CALGARY — The Alberta government’s new kindergarten to Grade 6 curriculum will be tested in some classrooms starting in September with plans to roll it out to the rest of the province in 2022.
Public feedback will be collected on the draft over the next year.
“The new curriculum delivers on our commitment to Albertans to refocus learning on essential knowledge and skills in order to give our children the best possible chance at success,” said Education Minister Adriana LaGrange in a statement released Monday.
The minister says $6 million in funding is set aside to pilot the curriculum rollout this year.
According to the government, the new curriculum is the result of advice and feedback from 19 subject matter experts, 30 academics and more than 100 current Alberta teachers.
The curriculum is built off four key themes, LaGrange said, including literacy, numeracy, citizenship and practical skills. The draft is more than 600 pages long and provides guides and outlines for K-6 education in language arts, math, science, social studies, physical education and fine arts.
The new curriculum draft comes after a leaked version of the rewrite was criticized by education experts last year.
At the time, a note from one panel member suggested the curriculum keep the history of residential schools out of the classroom until children are older.
In the new curriculum released Monday, residential school history isn’t introduced to students until Grade 5 social studies. The government said the timeline was based on feedback and advice from advisors.
Speaking to CTV News in October of 2020, Amy Burns, associate dean at the University of Calgary’s Werklund School of Education, said residential school history can and should be taught to young children in an age-appropriate way.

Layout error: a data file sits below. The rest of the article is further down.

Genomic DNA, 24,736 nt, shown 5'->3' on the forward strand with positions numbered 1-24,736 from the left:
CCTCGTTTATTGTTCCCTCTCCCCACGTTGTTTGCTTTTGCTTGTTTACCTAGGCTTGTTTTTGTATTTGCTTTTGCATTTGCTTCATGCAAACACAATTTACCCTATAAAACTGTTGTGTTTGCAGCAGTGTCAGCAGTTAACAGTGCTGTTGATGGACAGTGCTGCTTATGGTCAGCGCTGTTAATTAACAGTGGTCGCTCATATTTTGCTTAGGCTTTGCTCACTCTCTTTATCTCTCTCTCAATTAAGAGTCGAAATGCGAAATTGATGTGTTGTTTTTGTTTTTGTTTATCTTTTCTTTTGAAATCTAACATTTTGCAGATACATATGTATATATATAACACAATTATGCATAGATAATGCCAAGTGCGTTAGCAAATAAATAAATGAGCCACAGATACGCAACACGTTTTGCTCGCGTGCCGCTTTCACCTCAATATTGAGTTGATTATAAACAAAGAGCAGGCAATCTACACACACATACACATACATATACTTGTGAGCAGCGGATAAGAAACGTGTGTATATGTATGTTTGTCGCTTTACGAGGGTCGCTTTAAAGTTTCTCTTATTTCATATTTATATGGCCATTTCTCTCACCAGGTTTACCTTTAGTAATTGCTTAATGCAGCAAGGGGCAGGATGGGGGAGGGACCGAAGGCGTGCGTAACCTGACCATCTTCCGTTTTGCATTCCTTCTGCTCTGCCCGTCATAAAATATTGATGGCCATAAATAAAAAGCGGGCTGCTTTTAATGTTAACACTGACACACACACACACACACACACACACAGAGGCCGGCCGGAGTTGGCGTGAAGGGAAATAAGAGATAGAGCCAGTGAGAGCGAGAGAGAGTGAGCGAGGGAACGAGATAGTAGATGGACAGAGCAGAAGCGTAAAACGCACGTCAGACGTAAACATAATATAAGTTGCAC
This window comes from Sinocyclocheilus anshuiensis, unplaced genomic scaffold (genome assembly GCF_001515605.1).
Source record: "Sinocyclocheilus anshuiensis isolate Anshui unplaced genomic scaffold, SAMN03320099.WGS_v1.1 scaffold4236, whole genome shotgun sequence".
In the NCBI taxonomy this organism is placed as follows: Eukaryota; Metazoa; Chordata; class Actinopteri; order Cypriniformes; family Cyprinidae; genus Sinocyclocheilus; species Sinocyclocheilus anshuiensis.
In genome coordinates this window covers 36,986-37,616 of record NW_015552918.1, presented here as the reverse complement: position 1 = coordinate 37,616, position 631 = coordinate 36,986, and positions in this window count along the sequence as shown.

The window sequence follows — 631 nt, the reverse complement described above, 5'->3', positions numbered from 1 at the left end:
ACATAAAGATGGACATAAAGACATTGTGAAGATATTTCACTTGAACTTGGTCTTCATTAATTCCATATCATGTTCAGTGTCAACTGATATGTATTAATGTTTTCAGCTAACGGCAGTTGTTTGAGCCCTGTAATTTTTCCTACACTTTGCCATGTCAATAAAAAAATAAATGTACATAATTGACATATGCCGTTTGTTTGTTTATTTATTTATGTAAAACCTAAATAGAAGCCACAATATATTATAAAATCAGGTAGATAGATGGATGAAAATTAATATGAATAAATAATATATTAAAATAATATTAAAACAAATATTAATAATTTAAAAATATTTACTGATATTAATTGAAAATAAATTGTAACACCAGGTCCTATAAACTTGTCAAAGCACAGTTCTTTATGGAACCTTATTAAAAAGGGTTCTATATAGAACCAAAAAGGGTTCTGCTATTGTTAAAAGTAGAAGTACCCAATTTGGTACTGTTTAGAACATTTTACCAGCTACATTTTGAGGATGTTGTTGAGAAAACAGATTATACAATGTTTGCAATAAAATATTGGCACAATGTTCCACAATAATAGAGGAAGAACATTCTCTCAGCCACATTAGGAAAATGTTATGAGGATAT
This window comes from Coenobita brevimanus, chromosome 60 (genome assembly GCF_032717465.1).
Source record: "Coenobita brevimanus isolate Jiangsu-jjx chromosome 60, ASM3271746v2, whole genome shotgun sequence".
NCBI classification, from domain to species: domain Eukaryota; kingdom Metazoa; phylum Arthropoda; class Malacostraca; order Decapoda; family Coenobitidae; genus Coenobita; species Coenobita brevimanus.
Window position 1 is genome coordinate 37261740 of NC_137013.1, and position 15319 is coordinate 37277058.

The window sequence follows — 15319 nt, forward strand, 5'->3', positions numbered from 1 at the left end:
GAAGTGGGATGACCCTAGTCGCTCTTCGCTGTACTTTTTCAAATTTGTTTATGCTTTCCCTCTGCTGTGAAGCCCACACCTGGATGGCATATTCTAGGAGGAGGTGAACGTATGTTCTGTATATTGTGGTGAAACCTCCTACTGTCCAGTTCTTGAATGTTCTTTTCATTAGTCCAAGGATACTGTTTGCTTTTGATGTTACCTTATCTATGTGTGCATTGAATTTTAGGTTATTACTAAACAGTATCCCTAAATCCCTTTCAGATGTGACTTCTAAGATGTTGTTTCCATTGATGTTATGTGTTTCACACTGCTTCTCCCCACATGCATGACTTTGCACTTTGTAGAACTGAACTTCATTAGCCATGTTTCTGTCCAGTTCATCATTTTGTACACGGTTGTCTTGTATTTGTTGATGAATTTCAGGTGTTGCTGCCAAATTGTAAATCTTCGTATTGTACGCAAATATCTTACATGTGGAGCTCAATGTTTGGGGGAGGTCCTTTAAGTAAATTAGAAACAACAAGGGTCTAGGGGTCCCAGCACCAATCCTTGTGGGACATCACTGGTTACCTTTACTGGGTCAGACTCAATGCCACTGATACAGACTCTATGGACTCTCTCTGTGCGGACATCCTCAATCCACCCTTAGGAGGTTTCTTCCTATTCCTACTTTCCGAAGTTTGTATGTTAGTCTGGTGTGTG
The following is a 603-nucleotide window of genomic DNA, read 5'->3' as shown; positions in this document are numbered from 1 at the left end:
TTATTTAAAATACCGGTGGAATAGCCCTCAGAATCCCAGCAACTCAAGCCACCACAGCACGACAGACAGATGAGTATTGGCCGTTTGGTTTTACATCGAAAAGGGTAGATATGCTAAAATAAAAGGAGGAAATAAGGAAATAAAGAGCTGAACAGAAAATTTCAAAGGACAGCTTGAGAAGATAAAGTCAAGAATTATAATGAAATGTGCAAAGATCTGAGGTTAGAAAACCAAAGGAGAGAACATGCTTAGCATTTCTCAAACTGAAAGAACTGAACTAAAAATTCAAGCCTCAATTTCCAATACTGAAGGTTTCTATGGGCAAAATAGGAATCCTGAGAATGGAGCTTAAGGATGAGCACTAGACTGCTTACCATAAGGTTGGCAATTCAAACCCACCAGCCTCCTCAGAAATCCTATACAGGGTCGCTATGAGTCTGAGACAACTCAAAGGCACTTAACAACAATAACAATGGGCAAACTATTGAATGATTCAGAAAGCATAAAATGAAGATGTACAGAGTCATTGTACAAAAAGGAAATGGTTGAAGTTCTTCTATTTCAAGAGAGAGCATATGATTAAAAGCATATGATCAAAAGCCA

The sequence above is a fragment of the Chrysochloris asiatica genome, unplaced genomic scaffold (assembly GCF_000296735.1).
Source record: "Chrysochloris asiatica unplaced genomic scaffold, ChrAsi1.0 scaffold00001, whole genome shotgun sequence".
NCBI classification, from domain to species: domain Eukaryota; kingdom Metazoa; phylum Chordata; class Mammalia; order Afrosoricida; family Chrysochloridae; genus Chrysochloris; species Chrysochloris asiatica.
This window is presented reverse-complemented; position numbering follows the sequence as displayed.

“To me, this is a mistake,” Burns said at the time. “This is an example of us simply trying to erase part of Canada’s history.”
The Alberta NDP opposition said delaying the teaching of residential school history until Grade 5 is a step backward.
“What message does that send to Indigenous students who want to see themselves in the curriculum who have been waiting for years to see their history taught in their classrooms?” said Education Critic Sarah Hoffman.
Kristopher Wells, the Canadian research chair for the Public Understanding of Sexual and Gender Minority Youth, said there are other omissions in the new guide, too.
“I went online and searched the draft curriculum and could find no mention of sexual orientation, gender identity or even the words human rights,” said Wells.
“It’s as though the entire LGBTQ community has been erased from this curriculum.”
But the government says the new plan will address family diversity.
“In kindergarten students begin to learn about the diversity of family structures by studying their community, family tree and how these can differ from other families in their class,” reads a statement from Justin Marshall, press secretary for the education minister.